Profit, more profit
Helemul Alam and Jamil Mahmud with Robin Gazi
It is mainly the wholesalers who are to blame for food adulteration. If not at equal level, growers and producers are also indulging in such unlawful and criminal activities.
Not many retailers use chemicals like formalin and calcium carbide in food items, but they all know which items are chemical-free and which are not.
Experts and safe-food campaigners put it all down to the wholesalers' insatiable greed for profit.
They, however, acknowledge that inadequate storage and preservation facilities are another reason for many traders going crook.
Mango traders in Chapainawabganj and Rajshahi use toxic chemicals to ripen the fruit. They also do so to get the produce out on the market sooner and to increase its shelf life.
Mohammad Latif, a small trader at Kansat in Chapainawabganj, said around 80 percent wholesalers there and Rohanpur Bazar in the district use formalin in mangoes.
“They use formalin in off-season,” Latif said, adding that growers too use pesticides, fungicides and calcium carbide at different stages of production.
Kansat is one of the largest mango markets in the country; around 200 traders do business there. During recent drives against the use of formalin, many wholesalers at Rajshahi's Baneshwar, another large mango market, were also found using the toxic chemical.
Traders of litchis, another summer delight available for only a few weeks, take part in such practices.
In Dinajpur, the home of tasty litchis, a significant number of orchard owners spray the fruits with toxic chemicals just days before shipping them off to the market.
According to experts, growers should stop spraying chemicals at least two weeks before harvest.
In 2012, 14 children died in Dinajpur and Thakurgaon with almost identical symptoms. Experts investigating the deaths believed that pesticides used in litchis could have been the cause.
Azibor Rahman, a litchi trader in Dinajpur, claimed that traders outside the district use formalin in litchis at their wholesale stores.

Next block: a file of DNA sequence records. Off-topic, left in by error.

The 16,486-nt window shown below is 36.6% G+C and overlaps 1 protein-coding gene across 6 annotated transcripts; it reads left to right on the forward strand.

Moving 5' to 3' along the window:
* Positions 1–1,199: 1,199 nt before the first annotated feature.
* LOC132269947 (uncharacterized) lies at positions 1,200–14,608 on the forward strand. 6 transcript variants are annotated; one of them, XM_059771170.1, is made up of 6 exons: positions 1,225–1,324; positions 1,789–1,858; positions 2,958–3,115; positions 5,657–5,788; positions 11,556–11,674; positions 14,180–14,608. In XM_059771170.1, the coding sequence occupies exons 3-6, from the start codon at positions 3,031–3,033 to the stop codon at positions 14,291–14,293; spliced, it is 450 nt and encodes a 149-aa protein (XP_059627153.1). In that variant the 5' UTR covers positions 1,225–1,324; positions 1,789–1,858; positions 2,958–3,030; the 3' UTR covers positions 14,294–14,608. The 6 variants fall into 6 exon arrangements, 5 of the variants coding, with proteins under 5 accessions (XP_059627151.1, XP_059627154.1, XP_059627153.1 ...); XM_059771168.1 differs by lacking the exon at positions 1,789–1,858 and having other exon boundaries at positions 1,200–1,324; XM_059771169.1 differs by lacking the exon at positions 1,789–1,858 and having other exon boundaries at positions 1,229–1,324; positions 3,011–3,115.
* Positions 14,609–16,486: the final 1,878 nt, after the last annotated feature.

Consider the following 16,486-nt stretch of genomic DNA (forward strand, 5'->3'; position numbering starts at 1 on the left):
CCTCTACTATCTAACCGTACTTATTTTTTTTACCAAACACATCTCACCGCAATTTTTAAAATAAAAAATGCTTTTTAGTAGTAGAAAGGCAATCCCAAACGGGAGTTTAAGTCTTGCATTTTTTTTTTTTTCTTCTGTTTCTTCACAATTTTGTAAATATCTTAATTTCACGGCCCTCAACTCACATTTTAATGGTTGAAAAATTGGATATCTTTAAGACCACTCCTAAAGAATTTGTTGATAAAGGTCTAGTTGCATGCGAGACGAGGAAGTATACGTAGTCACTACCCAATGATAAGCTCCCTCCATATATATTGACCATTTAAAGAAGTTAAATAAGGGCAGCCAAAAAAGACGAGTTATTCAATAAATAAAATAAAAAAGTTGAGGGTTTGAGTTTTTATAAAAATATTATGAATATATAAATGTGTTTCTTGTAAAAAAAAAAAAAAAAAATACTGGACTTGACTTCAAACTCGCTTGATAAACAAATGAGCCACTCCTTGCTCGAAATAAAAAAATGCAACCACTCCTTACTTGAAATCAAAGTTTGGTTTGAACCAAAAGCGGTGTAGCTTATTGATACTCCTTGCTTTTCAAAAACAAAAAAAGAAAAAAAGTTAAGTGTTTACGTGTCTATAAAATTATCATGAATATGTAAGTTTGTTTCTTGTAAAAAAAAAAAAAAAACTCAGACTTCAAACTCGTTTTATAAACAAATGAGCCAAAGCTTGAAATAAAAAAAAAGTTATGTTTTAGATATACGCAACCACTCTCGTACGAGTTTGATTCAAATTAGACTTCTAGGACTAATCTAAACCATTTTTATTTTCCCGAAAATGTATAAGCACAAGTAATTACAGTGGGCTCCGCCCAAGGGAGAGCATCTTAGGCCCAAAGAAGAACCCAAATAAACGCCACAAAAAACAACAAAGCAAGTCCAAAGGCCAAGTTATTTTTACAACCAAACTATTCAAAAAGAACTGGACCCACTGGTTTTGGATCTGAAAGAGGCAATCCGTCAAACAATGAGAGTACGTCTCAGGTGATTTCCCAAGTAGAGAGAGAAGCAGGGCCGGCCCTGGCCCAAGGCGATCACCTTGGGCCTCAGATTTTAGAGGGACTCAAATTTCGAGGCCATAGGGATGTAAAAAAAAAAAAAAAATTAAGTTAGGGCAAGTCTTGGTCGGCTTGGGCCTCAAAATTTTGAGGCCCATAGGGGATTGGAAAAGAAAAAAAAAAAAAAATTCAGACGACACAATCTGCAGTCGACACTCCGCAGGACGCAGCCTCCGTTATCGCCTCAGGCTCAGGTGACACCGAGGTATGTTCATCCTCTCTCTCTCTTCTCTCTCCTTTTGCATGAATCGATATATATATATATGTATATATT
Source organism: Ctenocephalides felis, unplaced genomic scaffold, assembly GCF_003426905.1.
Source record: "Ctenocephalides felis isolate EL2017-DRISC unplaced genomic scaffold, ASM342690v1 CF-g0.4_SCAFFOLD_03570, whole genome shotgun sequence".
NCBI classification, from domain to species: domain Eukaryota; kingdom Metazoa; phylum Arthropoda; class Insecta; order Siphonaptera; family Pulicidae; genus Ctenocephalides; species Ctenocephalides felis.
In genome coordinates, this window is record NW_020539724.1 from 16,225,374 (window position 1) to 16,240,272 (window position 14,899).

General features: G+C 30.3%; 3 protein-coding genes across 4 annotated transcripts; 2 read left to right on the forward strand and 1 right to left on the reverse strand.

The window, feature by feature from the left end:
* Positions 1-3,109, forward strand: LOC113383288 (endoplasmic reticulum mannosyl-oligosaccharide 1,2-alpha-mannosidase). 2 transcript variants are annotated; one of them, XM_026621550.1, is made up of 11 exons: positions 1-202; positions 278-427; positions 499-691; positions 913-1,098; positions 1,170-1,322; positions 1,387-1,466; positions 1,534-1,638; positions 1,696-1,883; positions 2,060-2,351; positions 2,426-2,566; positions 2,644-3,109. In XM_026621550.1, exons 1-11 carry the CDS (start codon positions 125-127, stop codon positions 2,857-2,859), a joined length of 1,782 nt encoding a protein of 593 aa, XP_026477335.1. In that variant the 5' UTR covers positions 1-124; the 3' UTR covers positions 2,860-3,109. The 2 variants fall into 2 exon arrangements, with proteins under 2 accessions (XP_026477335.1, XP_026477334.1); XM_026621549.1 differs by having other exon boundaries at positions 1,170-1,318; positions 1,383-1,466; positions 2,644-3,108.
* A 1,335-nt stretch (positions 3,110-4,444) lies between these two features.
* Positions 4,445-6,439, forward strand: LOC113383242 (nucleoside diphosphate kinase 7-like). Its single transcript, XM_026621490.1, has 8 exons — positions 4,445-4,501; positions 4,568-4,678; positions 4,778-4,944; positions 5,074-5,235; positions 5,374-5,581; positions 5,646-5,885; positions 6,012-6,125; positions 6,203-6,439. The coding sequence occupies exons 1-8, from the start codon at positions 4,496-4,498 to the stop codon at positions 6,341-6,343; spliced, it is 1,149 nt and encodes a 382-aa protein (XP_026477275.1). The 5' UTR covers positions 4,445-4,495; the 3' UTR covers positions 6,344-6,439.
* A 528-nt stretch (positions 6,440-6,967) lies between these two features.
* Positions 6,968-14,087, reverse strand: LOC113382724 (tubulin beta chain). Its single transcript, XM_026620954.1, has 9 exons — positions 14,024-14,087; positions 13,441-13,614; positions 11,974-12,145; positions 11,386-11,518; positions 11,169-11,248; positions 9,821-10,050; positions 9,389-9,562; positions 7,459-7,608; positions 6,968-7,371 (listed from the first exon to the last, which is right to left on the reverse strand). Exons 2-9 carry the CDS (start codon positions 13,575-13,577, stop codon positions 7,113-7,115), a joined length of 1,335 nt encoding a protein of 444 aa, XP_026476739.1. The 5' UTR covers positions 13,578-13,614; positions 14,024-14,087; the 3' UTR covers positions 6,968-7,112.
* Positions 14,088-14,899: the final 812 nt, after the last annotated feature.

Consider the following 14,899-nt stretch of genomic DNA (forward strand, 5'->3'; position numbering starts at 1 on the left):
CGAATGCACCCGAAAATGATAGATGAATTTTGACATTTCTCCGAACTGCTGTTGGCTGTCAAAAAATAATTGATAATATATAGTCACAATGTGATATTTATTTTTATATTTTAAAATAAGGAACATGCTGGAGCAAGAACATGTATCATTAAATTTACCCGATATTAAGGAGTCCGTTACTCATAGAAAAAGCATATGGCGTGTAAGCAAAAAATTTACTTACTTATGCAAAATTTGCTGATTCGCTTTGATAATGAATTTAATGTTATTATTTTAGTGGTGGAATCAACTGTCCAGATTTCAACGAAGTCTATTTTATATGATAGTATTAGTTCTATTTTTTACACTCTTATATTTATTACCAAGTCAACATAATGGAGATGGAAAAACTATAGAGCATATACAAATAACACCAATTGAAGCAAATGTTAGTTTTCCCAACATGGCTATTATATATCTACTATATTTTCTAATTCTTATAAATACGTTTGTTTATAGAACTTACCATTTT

He said some farmers had to use chemicals on litchis and delay harvest due to transport strikes in the north.
He said traders at Shyamoli and Kakrail in Dhaka and in Chittagong, Barisal, Gazipur and Tangail were the main buyers of litchis from Dinajpur.
Vegetables are not safe either.
Experts had detected formalin-tainted tomatoes in the capital's kitchen markets several years ago.
Many growers in Panchagarh use calcium carbide in tomatoes to make them look reddish and fresh.
Atahar Ali, a wholesaler in the district, said they use different types of chemicals to ripen tomatoes only in the winter, as tomatoes ripe naturally in the summer.
Wholesale traders also use formalin to preserve the perishable vegetables to avoid losses, as there is no cold storage in the district, he said, adding that there were eight to 10 wholesalers in Panchagarh.
Contamination has crept into poultry as well.
Scientists have found excessive amount of chromium in chicken meat, bone and liver. Over consumption of chromium could lead to cancer.
Further research suggested that chickens, which eat feed produced from tannery leather dust, contain excessive amounts of chromium.
During a recent visit to the capital's Hazaribagh tannery industry area, it was found that a four-ring chain was involved in chromium-contaminated poultry feed business.
The chain consists of some tannery owners, unauthorised meat-bone producing factories, unauthorised poultry feed producing factories and traders.
Over 80 unauthorised factories are involved in meat bone business, according to locals.
Traders from Chittagong, Gazipur and Dhaka's Savar purchase meat bone from the area to produce poultry feed, said a meat bone factory owner.
Requesting not to be named, he said he buys leather dust from tanneries.
Executive Magistrate Anwar Pasha, who has been engaged in efforts to combat food adulteration for several years, said wholesalers were found guilty of fruit adulteration while many vegetable growers were also found using harmful chemicals.
“Formalin-tainted apples were found in the capital's fruit shops during drives, while in some cases the shop-owners admitted their involvement in the adulteration,” he added.
Rashid-e-Mahbub, chairman of the National Committee on Health Rights Movement, a non-government platform, said that in fruit and vegetable businesses, wholesalers are mainly responsible for adulteration.
“Only a few cold storages are there to preserve perishable fruits. This may prompt wholesalers to find an illegal way like using formalin,” he said.
Our correspondents from Rajshahi, Dinajpur, Chapainawabganj and Panchagarh contributed to this report.